NY Times Editorial – Pipe Dreams: The need to replace aging pipes and equipment over the next two decades offers an opportunity to reinvent the way we deliver our drinking water.


North Carolina – Put teeth in energy law, urge critics: Alternative-energy companies want utilities to be fined if they don't use renewable power as rules spell out. A contentious alternative-energy law is generating sparks again. This time, the dispute is about whether electric utilities should be fined for failing to meet their obligation to sell electricity generated from alternative-energy sources, (Knight Ridder Tribune Business News via


Singin’ for their Supper – Speakers exhort crowd to act on Earth’s behalf. Two environmental authors roused a crowd of about 1,000 people Tuesday night at The Washington Center for the Performing Arts, calling for action to stop global warming. “…They were paid $12,500 each plus lodging and expenses for their appearances...” (The Olympian)

Chelan County PUD approves principles on climate change – PUD commissioners Monday approved seven principles designed by PUD staff to steer the utility’s role in future debate about meeting state- and federally mandated goals of reducing air pollution. (Wenatchee World)


Unlike U.S., Japanese Push Fiber over Profit – The United States may be the world’s largest economy, but when it comes to Internet connections at home, many Americans still live in the slow lane. By contrast, Japan is a broadband paradise with the fastest and cheapest Internet connections in the world. (New York Times)

Chelan County PUD fiber planned for Plain, part of Entiat next year – Fiber-optics-starved residents of Plain, Lake Wenatchee and a part of Entiat are scheduled to get Chelan County PUD fiber-optic service by mid- to late 2008, PUD officials said Monday. (Wenatchee World)

Sprint Presses for Cheaper Access to Broadband Lines – Sprint Nextel is picking a fight with the country's largest phone companies over the price it pays for access to their fastest networks. (Washington Post)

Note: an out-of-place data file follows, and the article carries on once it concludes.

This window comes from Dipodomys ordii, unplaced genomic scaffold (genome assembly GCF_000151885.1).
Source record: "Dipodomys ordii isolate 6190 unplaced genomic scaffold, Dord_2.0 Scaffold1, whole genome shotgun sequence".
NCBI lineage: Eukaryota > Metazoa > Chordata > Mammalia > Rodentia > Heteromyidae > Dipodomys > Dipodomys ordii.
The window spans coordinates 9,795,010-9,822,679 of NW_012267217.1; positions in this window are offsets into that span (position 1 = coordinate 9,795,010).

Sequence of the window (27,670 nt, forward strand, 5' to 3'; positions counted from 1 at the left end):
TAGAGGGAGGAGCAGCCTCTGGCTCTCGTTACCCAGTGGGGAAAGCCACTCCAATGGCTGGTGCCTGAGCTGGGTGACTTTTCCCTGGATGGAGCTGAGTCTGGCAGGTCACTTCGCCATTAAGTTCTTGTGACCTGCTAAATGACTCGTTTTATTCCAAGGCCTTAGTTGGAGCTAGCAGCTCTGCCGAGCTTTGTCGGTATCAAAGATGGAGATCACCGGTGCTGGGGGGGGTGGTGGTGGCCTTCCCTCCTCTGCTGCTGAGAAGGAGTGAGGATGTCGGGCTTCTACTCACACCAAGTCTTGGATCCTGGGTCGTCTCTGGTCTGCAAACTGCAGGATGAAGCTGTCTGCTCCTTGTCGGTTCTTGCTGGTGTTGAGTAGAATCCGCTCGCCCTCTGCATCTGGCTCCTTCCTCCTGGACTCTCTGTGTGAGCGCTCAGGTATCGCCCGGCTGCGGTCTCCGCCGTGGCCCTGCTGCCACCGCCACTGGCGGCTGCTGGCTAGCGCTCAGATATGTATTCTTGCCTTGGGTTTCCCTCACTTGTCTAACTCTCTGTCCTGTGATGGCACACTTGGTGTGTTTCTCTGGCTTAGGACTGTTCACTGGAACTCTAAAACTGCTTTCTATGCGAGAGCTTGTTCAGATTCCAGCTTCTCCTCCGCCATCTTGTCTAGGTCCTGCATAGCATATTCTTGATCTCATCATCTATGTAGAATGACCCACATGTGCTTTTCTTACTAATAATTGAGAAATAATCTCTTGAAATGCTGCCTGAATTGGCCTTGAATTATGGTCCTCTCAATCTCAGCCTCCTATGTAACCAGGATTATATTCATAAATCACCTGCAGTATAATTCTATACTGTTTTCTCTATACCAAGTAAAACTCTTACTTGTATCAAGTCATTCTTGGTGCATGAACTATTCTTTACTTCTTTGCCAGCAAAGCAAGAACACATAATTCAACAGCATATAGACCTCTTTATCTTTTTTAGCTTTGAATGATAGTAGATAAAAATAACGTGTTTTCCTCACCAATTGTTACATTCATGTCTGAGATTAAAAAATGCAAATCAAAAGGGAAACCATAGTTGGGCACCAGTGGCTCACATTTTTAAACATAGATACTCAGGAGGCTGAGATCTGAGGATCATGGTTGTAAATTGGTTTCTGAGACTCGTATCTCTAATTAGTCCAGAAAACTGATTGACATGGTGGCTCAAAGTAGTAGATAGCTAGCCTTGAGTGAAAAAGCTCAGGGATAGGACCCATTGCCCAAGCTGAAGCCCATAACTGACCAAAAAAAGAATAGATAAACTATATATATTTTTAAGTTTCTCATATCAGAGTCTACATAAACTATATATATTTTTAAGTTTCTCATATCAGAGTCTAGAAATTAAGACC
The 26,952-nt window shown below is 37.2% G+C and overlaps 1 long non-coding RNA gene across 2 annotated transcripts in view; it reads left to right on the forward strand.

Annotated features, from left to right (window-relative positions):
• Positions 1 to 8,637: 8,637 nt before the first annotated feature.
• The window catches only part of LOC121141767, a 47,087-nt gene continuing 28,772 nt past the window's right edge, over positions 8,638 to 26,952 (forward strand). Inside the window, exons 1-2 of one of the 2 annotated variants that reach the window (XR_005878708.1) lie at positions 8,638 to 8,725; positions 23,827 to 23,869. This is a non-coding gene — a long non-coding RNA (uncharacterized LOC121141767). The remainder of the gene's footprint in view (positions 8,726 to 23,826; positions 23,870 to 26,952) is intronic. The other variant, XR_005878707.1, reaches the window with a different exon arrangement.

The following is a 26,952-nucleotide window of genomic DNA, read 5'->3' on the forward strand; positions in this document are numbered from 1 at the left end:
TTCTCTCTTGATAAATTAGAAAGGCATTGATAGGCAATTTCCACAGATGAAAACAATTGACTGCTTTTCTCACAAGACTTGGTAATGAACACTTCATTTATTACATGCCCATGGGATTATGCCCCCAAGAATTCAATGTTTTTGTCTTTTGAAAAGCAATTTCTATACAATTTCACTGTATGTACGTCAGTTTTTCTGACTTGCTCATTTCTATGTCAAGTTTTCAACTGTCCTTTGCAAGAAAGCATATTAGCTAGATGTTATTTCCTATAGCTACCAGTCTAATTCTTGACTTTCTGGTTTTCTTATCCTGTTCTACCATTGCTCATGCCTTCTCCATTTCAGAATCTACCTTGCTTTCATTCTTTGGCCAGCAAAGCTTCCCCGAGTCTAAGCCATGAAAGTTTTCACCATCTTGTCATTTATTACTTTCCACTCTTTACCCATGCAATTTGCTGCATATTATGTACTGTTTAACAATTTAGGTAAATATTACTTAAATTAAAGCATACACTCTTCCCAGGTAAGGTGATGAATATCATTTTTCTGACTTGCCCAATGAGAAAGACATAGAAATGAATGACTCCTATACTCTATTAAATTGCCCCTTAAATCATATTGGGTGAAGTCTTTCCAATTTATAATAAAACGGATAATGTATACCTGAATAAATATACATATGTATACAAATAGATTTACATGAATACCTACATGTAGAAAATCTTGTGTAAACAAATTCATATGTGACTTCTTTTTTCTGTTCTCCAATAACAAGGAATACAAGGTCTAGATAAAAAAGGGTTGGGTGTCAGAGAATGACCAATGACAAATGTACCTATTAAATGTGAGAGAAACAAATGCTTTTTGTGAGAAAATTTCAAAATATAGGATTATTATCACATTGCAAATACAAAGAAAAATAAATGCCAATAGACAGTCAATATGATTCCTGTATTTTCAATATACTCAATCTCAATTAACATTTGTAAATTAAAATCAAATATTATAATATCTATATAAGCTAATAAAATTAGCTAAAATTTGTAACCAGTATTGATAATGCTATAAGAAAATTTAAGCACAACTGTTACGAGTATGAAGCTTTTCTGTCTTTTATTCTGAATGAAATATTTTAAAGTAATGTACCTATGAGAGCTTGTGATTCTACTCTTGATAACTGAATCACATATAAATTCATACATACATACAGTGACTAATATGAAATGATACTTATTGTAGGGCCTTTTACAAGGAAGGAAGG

GAO Slams FCC For Leaks – The General Accounting Office has issued a report (pdf) slamming the FCC for leaking information to companies and lobbyists while leaving consumer advocates and the public in the dark. The study found lobbyists are given ample information on when (and sometimes how) the agency plans to vote, while consumer advocates get no such insight. (Broadband Reports – Note: Comments section may contain PG-13 language)

Seattle Times Guest Columnist – FCC fiddles while nation's broadband falls behind

More storage for Google e-mail – Google Inc. is sprucing up its corporate e-mail service by adding new security tools and more than doubling the storage capacity. (The Associated Press)

77 Arrested in E-Mail Scam Crackdown (San Francisco Chronicle)

Van De Wege’s IPZ Legislation A Boon for Grays Harbor – High-tech economic development is a key component for a bright future on the Harbor. (KBKW Radio, Aberdeen)


PORT OF SHELTON TO FILE SUIT TO REMOVE FUEL TANK – The Port of Shelton is filing a lawsuit in order to have the final fuel tank removed from the former C.C. Cole property. Recently, caution tape was put around the tank across Highway 3 from the Shelton Yacht Club but that does NOT meet the Port's requirement of removal work beginning by last Tuesday. Next week, the Port's Attorney will be filing a summons and complaint. This lawsuit will ask the court to uphold the purchase agreement for the property adjacent to the Oakland Bay Marina. That agreement states that all the fuel tanks be removed and the soil clean. The Port needs the tank removed to allow them to proceed with landscaping and paving work. (KMAS Radio, Shelton)

NEXT YEAR'S MASON COUNTY FAIR WILL FEATURE FREE ADMISSION – The Mason County Fair will celebrate its 100th year in 2008 and the Fair's board plans on letting every one in for free. According to Dawn Twiddy, the Fair's Director, a free gate will draw in people who may not know what is inside the fairgrounds. In order to do this, sponsorships are needed. A building sponsorship package has been set up for each building and arena for $1,000. The main stage sponsorship is $5,000. With a sponsorship, your business' banner will be displayed for the year. Other sponsorships are also available. For more information, contact the Fair Office at (360) 427-7789. Donations can also be sent to the Mason County Fair, P.O. Box 2286, Shelton, 98584. (KMAS Radio, Shelton)

Did last year's winter storm result in a "baby boomlet?" (Seattle Times)


Man Accused Of Stealing 123 Parking Meters – Meters Found In Man's Home

Man Accused Of Trying To Flee From Police While Riding Lawnmower Drunk

Courts asked to decide if song too holy for school – A former Everett student wants a higher court to decide whether an instrumental version of "Ave Maria" is too holy for high school.

Minister accused of ripping off Ore. Newlyweds

Tree-sitters add perches as University of California goes back to court